The Pantheon mausoleum in Paris’ 5th arrondissement, on the Montagne Sainte-Geneviève. To the left is C215 aka Christian Guémy’s portrait of Victor Hugo on a feeder pillar, as part of the Illustres! C215 Autour du Panthéon trail.
Text by Ruby Comet
Throughout Paris’ 5th arrondissement, faces big and small dot the streets and look over the passersby as they wander the area surrounding the pantheon. It is here that graffiti-street artist, C215, displays his series of 28 portraits of great French figures, choosing walls, doors, post-boxes and feeder pillars as his canvas. Each of the figures displayed has been honoured in the Pantheon, an impressive looking church that was repurposed during the Revolution as a mausoleum to house France’s most celebrated citizens, which it continues to do today. Employing the same style that brought him to fame in Ivry-sur-Seine, a town in the southern suburbs of Paris, C215 uses both stencils and freehand spray paint to paint personalities from the Pantheon, bringing their stories back to life.
Detail of portrait of Honoré Gabriel Riqueti, Count of Mirabeau (commonly known as Mirabeau) stencil at 17 Rue Malebranche for the Illustres! C215 autour du Panthéon series.
Take for instance, Mirabeau. C215 places him next to a staircase on Rue Malebranche, his stencilled profile looks down haughtily over the street, surrounded by freehand strokes of jagged and curved blues, reds and browns. These chaotic lines hint at Mirabeau’s tumultuous career, which was to follow him beyond the grave. An influential politician during the revolution, his skills as an orator allowed him to win over the love of the people. Nothing, however, surpassed his love for himself and his own political gain. A Machiavellian trickster, he courted the public whilst secretly collaborating with the monarchy. Despite being the first great figure to be laid to rest in the Pantheon following his death, this was not to last long. Once his dealings with the King were discovered posthumously, he was thrown out and his corpse has yet to be found.
Portrait of Denis Diderot behind the Pantheon at 3 Rue Clothide aka Christian Guémy.
The history of the Pantheon is rife with such stories of misplaced or mistreated bodily remains. Denis Diderot, enlightenment philosopher and co-author of the famous L’Encyclopédie, perhaps had it the worst. Over the course of the 300 years since his death there have been many calls for him to be panthéonisé (admitted into the Pantheon), the most recent request coming from François Hollande. However, Diderot still rests about a mile away from the Pantheon. His bones were mixed up with those of others by overzealous revolutionaries during the Paris commune, and the arduous work of sorting through the ossuary to retrieve his remains has still not been undertaken. Anyway, at least he now has a charming portrait from C215 that can be found on a feeder pillar on Rue Clotilde, just opposite his supposed final place of burial.
Top, and bottom: portrait of Denis Diderot.
Portrait of Marie Curie opposite the Curie Institute at 23 Rue d’Ulm.
While Diderot faces his tomb-to-be, C215’s portrait of Marie Curie looks over her legacy, the Curie Institut, a cancer hospital and research centre. An incredible scientist and two-time Nobel Laureate, in the late 19th Century Curie unwittingly took the enormous risk of exposing herself daily to dangerous levels of radiation, during her search to discover new elements. I took the comparatively petty risk of climbing the scaffolding opposite to take a photograph of her portrait. Painted in black and white, the work is both the largest and most minimalistic portrait of the series; Curie’s gaze looks melancholic, perhaps reflecting her difficult life. The first woman to be awarded a place in the Pantheon (for her own merits), she unsurprisingly died from a condition contracted due to radiation exposure. Ironically, she used the same radiation that killed her to help diagnose injuries on the frontline in WWI, with the help of X-ray units that she had developed herself.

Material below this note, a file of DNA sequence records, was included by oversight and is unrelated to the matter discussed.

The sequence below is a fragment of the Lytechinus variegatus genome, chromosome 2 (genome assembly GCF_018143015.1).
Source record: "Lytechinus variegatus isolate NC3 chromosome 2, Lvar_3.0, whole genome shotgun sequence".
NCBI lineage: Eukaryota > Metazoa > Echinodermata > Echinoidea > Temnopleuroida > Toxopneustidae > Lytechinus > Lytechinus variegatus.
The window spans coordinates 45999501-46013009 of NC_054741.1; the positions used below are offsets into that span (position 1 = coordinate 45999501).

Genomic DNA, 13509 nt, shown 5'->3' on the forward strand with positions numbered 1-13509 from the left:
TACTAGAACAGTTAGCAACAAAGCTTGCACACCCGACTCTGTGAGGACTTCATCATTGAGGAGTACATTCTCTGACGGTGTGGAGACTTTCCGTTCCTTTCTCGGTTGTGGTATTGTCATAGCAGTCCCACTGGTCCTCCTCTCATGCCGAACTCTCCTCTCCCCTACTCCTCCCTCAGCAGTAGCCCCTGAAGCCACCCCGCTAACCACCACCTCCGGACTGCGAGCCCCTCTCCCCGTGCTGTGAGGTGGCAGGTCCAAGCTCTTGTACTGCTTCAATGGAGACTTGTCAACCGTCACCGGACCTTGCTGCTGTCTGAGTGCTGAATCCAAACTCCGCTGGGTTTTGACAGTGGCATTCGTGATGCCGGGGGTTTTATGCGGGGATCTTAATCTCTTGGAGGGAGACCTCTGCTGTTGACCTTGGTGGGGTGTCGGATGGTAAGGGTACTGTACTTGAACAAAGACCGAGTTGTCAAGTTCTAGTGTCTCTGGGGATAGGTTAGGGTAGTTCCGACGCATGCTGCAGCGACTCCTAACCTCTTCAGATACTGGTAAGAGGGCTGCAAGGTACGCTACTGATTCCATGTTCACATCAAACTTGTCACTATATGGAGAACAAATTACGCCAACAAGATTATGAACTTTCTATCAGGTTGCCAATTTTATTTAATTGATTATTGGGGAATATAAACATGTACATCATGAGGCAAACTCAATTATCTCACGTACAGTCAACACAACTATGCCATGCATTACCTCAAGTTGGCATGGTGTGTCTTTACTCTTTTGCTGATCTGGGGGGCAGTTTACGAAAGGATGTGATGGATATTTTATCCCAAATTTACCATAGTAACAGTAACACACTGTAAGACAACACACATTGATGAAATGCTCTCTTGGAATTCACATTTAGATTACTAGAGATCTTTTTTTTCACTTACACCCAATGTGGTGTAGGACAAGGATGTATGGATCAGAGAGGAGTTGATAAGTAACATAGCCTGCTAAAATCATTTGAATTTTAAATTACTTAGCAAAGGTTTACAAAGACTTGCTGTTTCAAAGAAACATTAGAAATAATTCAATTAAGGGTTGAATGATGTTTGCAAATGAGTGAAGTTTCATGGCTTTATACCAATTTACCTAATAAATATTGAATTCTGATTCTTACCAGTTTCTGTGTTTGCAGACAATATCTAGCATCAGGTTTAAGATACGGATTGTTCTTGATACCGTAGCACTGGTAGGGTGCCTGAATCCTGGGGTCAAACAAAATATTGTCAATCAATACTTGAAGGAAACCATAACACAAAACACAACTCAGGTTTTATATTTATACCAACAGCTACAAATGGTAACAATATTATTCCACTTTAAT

Detail of Marie Curie’s portrait.
Detail of portrait of Berty Albrecht at 174 Rue Saint-Jacques.
Another famous woman celebrated both in the Pantheon, is the resistance fighter Berty Albrecht, who played a crucial role resisting the German occupiers during WWII. She is known for her humanitarian efforts, both as a feminist campaigner in Paris and London, and through her work helping German and Spanish refugees flee fascism in the 1930s. However, what is most astonishing about Albrecht, is her persistent and unconventional escape attempts from her Nazi captors. First imprisoned in 1942, she took part in a hunger strike and won the right to a trial. After again being imprisoned, she feigned madness in order to be sent to a psychiatric hospital, from which she escaped. Her life came to a tragic end in 1943 when she was again imprisoned and tortured. Escaping the supervision of the guards she hangs herself to avoid revealing important information. Sadly, Albrecht’s only form of recognition in the Pantheon is the appearance of her name on an inscription listing around 200 writers who died during WWII.
Top and bottom: C215’s portrait of Berty Albrecht.
Although Albrecht may have not received enough veneration from the state, her appearance in the Illustres series constitutes a valuable gesture of recognition. By bringing her and the other figures to life and placing them in the streets, C215 has highlighted their personal dimension and made accessible their achievements and contributions to French society. The Pantheon may be yet another imposing and impressive government building where tourists love to take selfies, but the portraits remind us of the value of looking to personalities in the past with respect.